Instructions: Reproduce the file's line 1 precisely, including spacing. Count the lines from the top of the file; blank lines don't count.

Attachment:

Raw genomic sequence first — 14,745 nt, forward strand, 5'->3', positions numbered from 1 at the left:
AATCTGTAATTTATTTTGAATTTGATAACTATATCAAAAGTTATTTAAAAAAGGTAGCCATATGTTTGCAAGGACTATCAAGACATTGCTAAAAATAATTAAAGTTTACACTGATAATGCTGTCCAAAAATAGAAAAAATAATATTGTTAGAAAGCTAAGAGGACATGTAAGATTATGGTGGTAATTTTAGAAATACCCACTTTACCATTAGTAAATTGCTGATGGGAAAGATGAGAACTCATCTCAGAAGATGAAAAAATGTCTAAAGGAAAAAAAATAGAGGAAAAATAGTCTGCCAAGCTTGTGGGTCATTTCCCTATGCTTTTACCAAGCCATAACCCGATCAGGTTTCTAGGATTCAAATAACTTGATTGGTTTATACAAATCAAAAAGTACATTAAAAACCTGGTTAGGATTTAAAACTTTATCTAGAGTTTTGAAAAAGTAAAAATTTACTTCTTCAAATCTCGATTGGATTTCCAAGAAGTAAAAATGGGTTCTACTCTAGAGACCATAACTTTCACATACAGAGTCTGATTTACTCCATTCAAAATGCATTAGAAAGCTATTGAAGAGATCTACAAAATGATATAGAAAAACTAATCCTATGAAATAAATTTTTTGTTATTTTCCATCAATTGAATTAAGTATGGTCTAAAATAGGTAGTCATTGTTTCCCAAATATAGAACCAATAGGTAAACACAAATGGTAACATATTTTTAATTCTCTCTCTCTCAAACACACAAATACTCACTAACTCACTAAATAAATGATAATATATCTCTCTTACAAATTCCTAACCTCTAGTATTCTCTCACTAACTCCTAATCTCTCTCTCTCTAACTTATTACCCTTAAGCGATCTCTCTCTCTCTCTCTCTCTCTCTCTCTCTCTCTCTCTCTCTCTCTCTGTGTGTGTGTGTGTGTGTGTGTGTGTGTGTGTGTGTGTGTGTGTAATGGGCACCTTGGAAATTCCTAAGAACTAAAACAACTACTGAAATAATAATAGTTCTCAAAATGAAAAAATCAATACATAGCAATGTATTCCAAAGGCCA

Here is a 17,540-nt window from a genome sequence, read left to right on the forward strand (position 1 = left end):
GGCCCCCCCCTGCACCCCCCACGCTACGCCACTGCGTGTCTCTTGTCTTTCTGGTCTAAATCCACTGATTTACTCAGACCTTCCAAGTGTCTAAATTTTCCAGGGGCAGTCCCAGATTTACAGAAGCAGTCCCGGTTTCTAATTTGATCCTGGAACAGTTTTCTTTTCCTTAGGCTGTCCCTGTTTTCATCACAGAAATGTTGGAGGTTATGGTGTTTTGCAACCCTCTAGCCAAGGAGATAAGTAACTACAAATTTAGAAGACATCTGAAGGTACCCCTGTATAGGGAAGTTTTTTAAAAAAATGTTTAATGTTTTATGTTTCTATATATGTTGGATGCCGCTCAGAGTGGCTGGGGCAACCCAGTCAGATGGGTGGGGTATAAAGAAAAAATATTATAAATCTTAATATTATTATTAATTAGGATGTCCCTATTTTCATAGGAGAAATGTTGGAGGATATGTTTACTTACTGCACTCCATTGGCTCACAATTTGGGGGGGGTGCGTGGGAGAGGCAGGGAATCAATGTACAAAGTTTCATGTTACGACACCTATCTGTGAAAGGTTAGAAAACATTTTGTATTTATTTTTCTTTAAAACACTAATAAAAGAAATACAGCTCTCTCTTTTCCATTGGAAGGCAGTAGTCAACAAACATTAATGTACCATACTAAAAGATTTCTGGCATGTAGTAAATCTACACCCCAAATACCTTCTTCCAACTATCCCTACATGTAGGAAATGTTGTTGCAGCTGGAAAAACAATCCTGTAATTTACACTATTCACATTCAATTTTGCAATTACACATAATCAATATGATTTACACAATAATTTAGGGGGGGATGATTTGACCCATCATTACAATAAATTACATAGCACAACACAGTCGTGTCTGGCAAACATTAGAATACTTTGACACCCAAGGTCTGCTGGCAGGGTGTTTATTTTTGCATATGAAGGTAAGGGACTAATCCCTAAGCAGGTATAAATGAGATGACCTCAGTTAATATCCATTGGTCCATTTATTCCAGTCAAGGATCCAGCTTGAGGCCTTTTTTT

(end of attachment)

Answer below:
Raw genomic sequence first — 14,745 nt, forward strand, 5'->3', positions numbered from 1 at the left: